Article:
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An idea born from tragedy

Now in its 62nd year, the Nurses Memorial Centre in Victoria is an important steward of Australia’s nursing history. By Linda Belardi.

During a lengthy and arduous imprisonment in Japanese prisoner of war camps during WWII, an idea germinated that would help build the modern nursing profession in Australia.

Having experienced the significant loss of young Australian nurses, including 21 who were brutally massacred on Banka Island off the east coast of Sumatra, surviving Australian army nurses, including Vivian Bullwinkel and Betty Jeffrey resolved to set up a living memorial for their fallen comrades.

The idea proved to be more powerful than they could have ever imagined. It became the seed for their survival and helped mobilise a profession.

Upon their return to Australia at the end of the war, Jeffrey and Bullwinkel spent two years travelling around Victoria raising funds and public donations to establish the new centre. “When we returned to civilization, it was still an idea only,” Bullwinkel later wrote of the events.

Set up in an old Victorian mansion on St Kilda Road, Melbourne, in May 1949, the Nurses Memorial Centre became a permanent ‘living’ memorial to the heroism and sacrifice of those WWII Australian nurses. Betty Jeffrey became the centre’s first administrator until poor health forced her to retire in 1954.

“In the post-war years, the nursing profession was stirring and becoming restless. The Nurses Memorial Centre gave them cohesion and an identity that had been lacking,” wrote Bullwinkel. The nurses at the time also believed in establishing nursing as a closely integrated hub to improve the knowledge and skill of the profession. Around the same time, the Royal College of Nursing, Australia was set up to provide education for nurses, as well as the former nurses board of Victoria and what is now the Australian Nursing Federation. The site in St Kilda Rd became the focal point for the growth of professional nursing organisations.

A club was also set up in one of the classrooms which was renowned for its acoustics and in February 1958, attracted the likes of American singer Buddy Holly who performed at the centre on one of his trips to Australia.

Now, 62 years later, Christine Smith occupies the role formerly held by Jeffrey. Today, to fulfill its original goals of being a living memorial, the centre supports nurses primarily through education opportunities to advance their skills and practice through the award of scholarships.

In its new incarnation, the centre administers five scholarships, predominately for Victorian nurses to access postgraduate education. These include the Betty Jeffrey and Vivian Bullwinkel awards, Australian Legion Scholarships for postgraduate study in aged and palliative care and the Prince Henry’s Affiliates Scholarship in acute care.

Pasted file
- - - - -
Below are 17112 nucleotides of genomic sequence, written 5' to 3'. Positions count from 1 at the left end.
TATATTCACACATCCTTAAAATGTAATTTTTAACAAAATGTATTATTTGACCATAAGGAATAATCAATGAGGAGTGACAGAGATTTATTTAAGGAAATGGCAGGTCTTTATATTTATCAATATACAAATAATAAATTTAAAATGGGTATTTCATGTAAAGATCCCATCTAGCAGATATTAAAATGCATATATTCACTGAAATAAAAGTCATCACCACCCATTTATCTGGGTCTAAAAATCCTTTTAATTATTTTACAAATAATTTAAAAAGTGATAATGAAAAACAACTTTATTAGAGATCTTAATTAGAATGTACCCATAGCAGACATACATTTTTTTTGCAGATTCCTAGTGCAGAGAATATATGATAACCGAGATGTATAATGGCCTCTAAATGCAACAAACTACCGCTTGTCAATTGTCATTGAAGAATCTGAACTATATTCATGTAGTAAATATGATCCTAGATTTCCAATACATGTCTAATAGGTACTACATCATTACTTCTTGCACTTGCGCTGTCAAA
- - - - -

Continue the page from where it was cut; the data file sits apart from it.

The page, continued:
However, in 2010, for the first time, a national three-year scholarship was offered to support nurses to pursue a research doctorate. The “Babe Norman” Scholarship, worth $90,000 was set up by the Rosemary Norman Foundation and honours the memory of her father, Reginald Havill “Babe” Norman, who served in both world wars. Norman’s only daughter, Rosemary, became a nurse, and during his military career he developed many close friendships with Australian nurses including Matron Grace Wilson and Vivian Bullwinkel.

Smith says by contributing to the professionalism and future careers of nurses the legacy lives on. “The surviving nurses wanted to create a living memorial for their colleagues who died.”

Bullwinkel, who later became the president of the Royal College of Nursing, Australia, in the early 1970s was also a strong advocate for advancing the professional status of nursing and became a champion for moving education into universities.

After World War II, nurses memorial centres sprung up in most other states around Australia but over the years have faded in comparison to the Victorian organisation which remains, along with its WA counterpart, the most active. But the St Kilda Road office is the only one to retain a physical presence. Recorded histories of these other organisations have been difficult to locate and Smith says she has tried without success to search out nurses with information about how these other centres operated.

Continuing its strong tradition of remembrance, on May 17, the Nurses Memorial Centre will host a reception to recognise the 70th anniversary of the massacre on Bangka Island with an address from Ian Shaw, the author of the 2010 book On Radji Beach.

Dignitaries including the US consul-general and the British counsul-general have been invited to commemorate the anniversary.

Every year for more than 20 years, the centre has also held a commemorative service on the Sunday before ANZAC day to pay tribute to the nurses who died or were injured in peacekeeping duties and wartime service.

In recent years, some 55 nursing and women’s organizations have come to lay a wreath in a ceremony. The Nurses Memorial Centre has also actively tried to involve local schools in the event to strengthen ties with young Victorians.

The centre, which also hosts the annual Vivian Bullwinkel Lecture, says it is important to increase the amount of history taught to student nurses at an undergraduate level. “There is very little history taught in undergraduate nursing programs these days, despite having a very rich history of nursing in Australia, which I think is a real shame.

“As a novice nurse, if you don’t know anything about the history of nursing then it all takes place in a bit of a vacuum,” Smith says.

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